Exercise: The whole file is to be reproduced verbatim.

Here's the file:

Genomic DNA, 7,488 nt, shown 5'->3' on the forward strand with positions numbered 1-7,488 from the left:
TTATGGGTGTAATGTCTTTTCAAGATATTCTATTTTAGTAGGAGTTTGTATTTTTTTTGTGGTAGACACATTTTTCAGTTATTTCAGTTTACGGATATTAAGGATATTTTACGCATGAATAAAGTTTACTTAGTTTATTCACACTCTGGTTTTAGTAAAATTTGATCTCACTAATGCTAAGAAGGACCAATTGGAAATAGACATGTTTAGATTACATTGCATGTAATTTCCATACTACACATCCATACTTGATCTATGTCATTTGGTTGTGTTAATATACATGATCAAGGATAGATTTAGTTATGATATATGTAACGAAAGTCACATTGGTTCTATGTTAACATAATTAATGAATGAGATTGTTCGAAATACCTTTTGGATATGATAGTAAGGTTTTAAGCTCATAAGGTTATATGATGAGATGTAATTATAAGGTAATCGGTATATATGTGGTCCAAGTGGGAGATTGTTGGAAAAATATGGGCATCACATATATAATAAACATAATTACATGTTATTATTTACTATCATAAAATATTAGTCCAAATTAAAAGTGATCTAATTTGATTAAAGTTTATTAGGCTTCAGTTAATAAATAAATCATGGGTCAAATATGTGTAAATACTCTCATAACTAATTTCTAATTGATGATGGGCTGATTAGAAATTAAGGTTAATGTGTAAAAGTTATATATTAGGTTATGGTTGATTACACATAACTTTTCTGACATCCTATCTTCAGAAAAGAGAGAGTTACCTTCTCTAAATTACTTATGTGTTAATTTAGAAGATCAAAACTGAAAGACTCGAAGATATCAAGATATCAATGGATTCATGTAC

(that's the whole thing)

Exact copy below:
Genomic DNA, 7,488 nt, shown 5'->3' on the forward strand with positions numbered 1-7,488 from the left:
TTATGGGTGTAATGTCTTTTCAAGATATTCTATTTTAGTAGGAGTTTGTATTTTTTTTGTGGTAGACACATTTTTCAGTTATTTCAGTTTACGGATATTAAGGATATTTTACGCATGAATAAAGTTTACTTAGTTTATTCACACTCTGGTTTTAGTAAAATTTGATCTCACTAATGCTAAGAAGGACCAATTGGAAATAGACATGTTTAGATTACATTGCATGTAATTTCCATACTACACATCCATACTTGATCTATGTCATTTGGTTGTGTTAATATACATGATCAAGGATAGATTTAGTTATGATATATGTAACGAAAGTCACATTGGTTCTATGTTAACATAATTAATGAATGAGATTGTTCGAAATACCTTTTGGATATGATAGTAAGGTTTTAAGCTCATAAGGTTATATGATGAGATGTAATTATAAGGTAATCGGTATATATGTGGTCCAAGTGGGAGATTGTTGGAAAAATATGGGCATCACATATATAATAAACATAATTACATGTTATTATTTACTATCATAAAATATTAGTCCAAATTAAAAGTGATCTAATTTGATTAAAGTTTATTAGGCTTCAGTTAATAAATAAATCATGGGTCAAATATGTGTAAATACTCTCATAACTAATTTCTAATTGATGATGGGCTGATTAGAAATTAAGGTTAATGTGTAAAAGTTATATATTAGGTTATGGTTGATTACACATAACTTTTCTGACATCCTATCTTCAGAAAAGAGAGAGTTACCTTCTCTAAATTACTTATGTGTTAATTTAGAAGATCAAAACTGAAAGACTCGAAGATATCAAGATATCAATGGATTCATGTAC